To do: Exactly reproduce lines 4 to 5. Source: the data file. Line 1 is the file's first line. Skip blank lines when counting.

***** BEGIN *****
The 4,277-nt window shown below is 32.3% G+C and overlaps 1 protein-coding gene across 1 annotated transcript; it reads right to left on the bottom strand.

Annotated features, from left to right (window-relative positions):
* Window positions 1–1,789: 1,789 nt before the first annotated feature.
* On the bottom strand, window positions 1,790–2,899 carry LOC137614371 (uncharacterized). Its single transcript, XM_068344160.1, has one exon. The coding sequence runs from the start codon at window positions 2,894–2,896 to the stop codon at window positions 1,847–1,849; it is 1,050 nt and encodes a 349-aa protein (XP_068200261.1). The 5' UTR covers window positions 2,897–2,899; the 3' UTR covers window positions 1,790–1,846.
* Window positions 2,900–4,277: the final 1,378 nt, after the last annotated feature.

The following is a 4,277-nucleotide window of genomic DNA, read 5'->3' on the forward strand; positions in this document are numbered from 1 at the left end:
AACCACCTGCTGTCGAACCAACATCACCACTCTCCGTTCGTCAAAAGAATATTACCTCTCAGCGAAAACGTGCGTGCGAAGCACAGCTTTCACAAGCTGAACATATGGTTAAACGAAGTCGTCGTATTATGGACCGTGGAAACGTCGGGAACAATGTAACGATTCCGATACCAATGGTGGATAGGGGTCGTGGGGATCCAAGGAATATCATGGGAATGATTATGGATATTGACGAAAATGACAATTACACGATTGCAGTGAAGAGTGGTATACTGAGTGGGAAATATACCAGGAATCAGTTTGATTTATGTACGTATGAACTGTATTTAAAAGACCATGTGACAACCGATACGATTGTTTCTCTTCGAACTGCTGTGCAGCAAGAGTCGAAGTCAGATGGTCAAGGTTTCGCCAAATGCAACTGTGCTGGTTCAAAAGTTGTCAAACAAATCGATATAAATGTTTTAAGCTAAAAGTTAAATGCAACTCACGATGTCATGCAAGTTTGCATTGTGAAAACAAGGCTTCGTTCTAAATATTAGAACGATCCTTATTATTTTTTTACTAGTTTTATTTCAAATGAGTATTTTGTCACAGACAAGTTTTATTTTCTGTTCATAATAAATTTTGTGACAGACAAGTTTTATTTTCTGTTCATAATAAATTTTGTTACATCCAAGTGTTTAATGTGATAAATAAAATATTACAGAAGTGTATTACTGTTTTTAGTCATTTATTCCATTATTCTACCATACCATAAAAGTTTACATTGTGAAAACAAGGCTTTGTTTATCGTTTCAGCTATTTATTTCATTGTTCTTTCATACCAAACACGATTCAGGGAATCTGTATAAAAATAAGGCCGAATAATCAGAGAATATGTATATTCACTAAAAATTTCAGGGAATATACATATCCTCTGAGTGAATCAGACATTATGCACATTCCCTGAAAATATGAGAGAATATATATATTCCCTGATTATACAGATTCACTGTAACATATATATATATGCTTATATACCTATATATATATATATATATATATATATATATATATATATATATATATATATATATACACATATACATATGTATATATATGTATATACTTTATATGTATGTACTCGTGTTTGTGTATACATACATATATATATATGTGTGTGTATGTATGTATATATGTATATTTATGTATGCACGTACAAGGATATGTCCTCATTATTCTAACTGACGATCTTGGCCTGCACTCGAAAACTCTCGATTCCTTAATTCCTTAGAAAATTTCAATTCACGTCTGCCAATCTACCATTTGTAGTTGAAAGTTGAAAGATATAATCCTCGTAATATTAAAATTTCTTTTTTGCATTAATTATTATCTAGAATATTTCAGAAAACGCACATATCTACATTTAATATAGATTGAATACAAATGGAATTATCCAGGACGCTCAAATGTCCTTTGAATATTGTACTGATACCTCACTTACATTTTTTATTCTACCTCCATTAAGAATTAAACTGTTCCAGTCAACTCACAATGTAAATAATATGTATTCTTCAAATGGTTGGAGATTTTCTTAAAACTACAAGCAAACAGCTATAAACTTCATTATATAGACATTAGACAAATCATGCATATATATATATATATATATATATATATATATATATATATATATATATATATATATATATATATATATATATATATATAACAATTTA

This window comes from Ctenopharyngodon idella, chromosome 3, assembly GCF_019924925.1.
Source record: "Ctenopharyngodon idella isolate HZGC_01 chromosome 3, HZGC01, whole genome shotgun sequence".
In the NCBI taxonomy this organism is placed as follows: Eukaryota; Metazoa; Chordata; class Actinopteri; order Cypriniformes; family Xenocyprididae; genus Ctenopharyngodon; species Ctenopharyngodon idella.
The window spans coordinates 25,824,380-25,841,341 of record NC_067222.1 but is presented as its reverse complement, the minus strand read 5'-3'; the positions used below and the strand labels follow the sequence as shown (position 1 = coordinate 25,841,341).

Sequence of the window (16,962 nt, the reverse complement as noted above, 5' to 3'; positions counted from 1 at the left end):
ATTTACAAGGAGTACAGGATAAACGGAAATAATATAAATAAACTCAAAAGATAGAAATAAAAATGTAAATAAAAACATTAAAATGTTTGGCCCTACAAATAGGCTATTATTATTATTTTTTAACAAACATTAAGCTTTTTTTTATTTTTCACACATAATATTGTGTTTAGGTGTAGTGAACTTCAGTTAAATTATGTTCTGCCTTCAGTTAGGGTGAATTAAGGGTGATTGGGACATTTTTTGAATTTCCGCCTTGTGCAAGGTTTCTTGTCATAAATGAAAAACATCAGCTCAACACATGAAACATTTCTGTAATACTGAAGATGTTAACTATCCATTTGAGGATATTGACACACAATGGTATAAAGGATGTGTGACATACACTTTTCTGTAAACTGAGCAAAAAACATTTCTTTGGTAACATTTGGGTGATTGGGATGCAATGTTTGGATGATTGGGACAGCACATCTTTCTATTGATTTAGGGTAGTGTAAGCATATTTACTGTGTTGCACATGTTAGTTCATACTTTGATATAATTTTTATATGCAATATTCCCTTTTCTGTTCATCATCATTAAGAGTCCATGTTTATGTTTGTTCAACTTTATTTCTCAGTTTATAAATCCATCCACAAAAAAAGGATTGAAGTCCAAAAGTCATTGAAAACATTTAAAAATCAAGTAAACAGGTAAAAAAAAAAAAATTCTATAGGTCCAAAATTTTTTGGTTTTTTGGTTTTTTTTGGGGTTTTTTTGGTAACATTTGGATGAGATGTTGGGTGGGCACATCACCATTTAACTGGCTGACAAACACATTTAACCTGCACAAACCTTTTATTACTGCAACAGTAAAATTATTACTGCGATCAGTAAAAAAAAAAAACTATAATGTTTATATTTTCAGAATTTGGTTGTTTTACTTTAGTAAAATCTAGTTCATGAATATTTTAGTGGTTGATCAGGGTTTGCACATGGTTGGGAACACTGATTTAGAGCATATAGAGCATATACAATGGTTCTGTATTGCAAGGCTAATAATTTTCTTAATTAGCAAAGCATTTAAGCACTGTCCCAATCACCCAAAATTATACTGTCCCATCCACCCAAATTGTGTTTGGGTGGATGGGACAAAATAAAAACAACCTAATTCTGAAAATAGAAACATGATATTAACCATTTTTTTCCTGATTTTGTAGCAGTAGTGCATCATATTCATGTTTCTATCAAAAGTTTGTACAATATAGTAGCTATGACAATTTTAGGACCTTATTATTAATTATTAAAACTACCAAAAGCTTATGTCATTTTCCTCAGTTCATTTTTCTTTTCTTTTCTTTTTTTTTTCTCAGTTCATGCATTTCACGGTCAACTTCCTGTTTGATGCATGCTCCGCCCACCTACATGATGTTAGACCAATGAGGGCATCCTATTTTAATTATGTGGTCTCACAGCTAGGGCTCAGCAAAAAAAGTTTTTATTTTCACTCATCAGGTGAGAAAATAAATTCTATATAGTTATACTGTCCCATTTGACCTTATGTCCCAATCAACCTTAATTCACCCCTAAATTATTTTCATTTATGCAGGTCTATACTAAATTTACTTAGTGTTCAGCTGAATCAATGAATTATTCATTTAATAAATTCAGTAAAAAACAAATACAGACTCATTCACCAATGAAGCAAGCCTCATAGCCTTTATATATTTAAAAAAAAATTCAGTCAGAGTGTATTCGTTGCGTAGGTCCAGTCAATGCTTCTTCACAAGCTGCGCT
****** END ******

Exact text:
* On the bottom strand, window positions 1,790–2,899 carry LOC137614371 (uncharacterized). Its single transcript, XM_068344160.1, has one exon. The coding sequence runs from the start codon at window positions 2,894–2,896 to the stop codon at window positions 1,847–1,849; it is 1,050 nt and encodes a 349-aa protein (XP_068200261.1). The 5' UTR covers window positions 2,897–2,899; the 3' UTR covers window positions 1,790–1,846.
* Window positions 2,900–4,277: the final 1,378 nt, after the last annotated feature.